Implications for Treating With a DOAC for VTE Prophylaxis

Implications for treating appropriate patients with a direct oral anticoagulant, such as rivaroxaban, based on more recent trial data and a new indication for the prevention of venous thromboembolism.

Manesh R. Patel, MD: More recently rivaroxaban has had this approval for medically ill patients based on a variety of clinical trial data. I wonder, what do you think about that? How compelling is that? Is this practice changing? [What] do you think about that?

Sarah A. Spinler, PharmD, FCCP, FAHA, FASHP, AACC, BCPS, AQ-Cardiology: When you look historically, the 2018 ASH [American Society of Hematology] medical prophylaxis guidelines did not recommend at the time extended duration. [If you look at] the data you had with APEX and betrixaban, and the data that you had with MAGELLAN and MARINER trials, and a meta-analysis, while there certainly was a nice reduction in their composite end points that include even symptomatic DVT [deep vein thrombosis], VTE [venous thromboembolism] death, as a composite end point of a large percentage, 40%, there was still an increased risk of major bleeding. So they did not recommend it at the time. What was interesting about their approach to the rivaroxaban approval is that they basically looked at, “OK, why don’t we try a more individualized approach?” Right now, it’s not something that’s widely available or in a paper that you look at. But certainly, when drugs get approved—and I think we learned this way back when dabigatran was approved—the FDA does things that no one would have suspected the FDA does.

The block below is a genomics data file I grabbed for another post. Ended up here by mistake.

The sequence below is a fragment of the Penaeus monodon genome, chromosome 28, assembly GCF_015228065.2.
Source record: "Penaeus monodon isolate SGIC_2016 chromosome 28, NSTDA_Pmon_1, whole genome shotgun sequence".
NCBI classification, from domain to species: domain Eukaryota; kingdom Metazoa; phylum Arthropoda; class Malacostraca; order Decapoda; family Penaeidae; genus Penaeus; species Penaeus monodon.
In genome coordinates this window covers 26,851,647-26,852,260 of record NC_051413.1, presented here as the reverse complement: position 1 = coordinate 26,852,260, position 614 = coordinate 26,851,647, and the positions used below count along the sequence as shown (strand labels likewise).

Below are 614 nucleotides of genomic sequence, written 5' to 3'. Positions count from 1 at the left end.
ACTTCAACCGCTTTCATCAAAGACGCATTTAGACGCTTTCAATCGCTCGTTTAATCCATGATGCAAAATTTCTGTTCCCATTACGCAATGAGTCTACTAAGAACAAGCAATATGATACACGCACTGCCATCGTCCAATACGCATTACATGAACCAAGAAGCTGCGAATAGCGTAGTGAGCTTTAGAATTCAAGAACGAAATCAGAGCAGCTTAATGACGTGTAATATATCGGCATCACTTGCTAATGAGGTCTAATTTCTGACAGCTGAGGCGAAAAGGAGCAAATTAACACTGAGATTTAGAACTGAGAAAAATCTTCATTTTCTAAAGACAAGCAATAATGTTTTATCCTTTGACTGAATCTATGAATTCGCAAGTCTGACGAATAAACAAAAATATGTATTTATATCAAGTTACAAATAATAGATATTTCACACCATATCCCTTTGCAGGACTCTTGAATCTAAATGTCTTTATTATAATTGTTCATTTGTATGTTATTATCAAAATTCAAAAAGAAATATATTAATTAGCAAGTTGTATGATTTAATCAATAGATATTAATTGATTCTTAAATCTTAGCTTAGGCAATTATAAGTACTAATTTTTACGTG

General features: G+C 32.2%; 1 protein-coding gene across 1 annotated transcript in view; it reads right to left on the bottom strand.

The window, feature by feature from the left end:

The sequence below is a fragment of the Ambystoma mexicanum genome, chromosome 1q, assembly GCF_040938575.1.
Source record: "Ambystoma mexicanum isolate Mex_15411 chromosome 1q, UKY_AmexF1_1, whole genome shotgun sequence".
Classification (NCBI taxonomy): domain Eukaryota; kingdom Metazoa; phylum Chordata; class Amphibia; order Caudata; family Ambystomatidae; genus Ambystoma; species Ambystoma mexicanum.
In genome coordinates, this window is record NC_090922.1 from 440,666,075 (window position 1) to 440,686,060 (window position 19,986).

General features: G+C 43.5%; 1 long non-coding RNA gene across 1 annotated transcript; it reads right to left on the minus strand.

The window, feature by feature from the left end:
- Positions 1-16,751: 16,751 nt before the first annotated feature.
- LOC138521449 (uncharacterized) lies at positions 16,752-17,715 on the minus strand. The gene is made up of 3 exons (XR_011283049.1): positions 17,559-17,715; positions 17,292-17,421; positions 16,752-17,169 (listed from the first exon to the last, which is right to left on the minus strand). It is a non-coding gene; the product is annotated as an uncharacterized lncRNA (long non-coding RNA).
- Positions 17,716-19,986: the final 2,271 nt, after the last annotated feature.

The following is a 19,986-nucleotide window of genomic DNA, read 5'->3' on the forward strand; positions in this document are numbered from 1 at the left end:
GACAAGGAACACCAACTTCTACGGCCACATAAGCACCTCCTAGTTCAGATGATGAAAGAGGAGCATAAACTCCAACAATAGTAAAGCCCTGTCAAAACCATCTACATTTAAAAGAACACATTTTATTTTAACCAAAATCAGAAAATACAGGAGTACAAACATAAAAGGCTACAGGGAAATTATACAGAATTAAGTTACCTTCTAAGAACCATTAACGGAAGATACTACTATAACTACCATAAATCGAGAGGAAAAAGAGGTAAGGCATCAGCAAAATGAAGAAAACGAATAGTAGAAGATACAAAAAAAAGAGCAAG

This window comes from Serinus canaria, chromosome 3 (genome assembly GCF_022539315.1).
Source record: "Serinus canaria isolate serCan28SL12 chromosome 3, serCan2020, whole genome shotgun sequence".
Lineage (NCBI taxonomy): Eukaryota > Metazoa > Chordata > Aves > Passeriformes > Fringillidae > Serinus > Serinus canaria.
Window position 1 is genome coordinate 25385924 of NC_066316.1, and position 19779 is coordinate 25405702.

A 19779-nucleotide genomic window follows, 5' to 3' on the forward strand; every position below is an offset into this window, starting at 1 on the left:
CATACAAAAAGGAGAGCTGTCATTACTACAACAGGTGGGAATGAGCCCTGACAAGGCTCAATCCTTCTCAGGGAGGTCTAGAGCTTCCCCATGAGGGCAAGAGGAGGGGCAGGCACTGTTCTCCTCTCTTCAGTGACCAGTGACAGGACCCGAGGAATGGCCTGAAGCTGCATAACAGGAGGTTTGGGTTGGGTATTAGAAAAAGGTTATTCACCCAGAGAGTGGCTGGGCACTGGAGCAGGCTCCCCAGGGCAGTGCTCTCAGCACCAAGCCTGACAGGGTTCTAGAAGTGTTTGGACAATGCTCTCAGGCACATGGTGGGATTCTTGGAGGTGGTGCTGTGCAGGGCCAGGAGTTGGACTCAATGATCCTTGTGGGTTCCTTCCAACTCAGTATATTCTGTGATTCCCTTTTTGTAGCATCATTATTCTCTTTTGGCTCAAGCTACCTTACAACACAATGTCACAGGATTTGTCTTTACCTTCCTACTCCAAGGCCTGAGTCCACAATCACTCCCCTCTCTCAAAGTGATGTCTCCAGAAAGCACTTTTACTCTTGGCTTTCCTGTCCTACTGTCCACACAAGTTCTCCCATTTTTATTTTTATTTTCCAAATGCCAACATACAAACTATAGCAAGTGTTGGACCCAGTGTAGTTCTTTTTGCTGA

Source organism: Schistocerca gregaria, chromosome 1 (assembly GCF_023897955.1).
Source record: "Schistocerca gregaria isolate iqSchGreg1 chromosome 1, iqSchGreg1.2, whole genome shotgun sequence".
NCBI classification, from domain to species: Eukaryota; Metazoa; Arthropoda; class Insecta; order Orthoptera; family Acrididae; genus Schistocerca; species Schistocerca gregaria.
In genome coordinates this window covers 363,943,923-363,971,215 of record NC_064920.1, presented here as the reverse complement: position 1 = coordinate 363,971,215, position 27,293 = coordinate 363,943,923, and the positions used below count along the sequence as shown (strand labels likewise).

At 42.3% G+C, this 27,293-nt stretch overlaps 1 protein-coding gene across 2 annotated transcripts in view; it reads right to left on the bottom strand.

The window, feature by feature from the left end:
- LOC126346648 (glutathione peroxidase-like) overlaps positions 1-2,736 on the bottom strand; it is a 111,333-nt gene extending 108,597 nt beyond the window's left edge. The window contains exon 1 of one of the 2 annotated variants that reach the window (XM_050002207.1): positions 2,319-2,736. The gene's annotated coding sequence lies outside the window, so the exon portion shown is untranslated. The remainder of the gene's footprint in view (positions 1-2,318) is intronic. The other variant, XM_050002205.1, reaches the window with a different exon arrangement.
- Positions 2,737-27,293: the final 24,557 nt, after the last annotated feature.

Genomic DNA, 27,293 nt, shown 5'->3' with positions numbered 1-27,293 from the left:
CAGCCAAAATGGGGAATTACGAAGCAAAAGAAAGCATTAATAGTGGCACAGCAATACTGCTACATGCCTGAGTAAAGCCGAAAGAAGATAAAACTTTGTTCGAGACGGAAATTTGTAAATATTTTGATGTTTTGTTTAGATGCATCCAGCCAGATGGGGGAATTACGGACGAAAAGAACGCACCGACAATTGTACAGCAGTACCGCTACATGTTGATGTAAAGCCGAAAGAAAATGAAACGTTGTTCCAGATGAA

When you look at this analysis, they basically looked at an analysis that said, let’s try and get rid of the patients [who] have the highest risk for bleed, since that seems to be the issue with all the DOACs [direct oral anticoagulants] necessary in medical prophylaxis—again, comparing [with] subcutaneous enoxaparin. Looking at extended prophylaxis versus in-hospital prophylaxis, again, you’re exposing the patient to a longer duration of an anticoagulant, so there’s certainly potential for bleed there.

Let’s look at the patients at highest risk for bleeding, exclude those from the analysis, and then look at it again. If you look in that regard for some of the high-risk features of bleeding, that’s kind of what made [it] into the product label. For now, that’s what we have: the information that’s in the product label that’s related to this analysis. And there’s information being presented at the AHA [American Heart Association Scientific Sessions] meeting, related to these in that patient group, specifically in heart failure. Again, we know how heart failure is very high risk for venous thromboembolism prophylaxis, especially in the need for extended prophylaxis, because [in] those patients their risk for a thrombosis actually extends for the duration of time that they have heart failure, which is…

Manesh R. Patel, MD: Is fairly large.

Sarah A. Spinler, PharmD, FCCP, FASHP, AACC, BCPS, AQ-Cardiology: Yeah, it’s a long time. It’s a very chronic disease.

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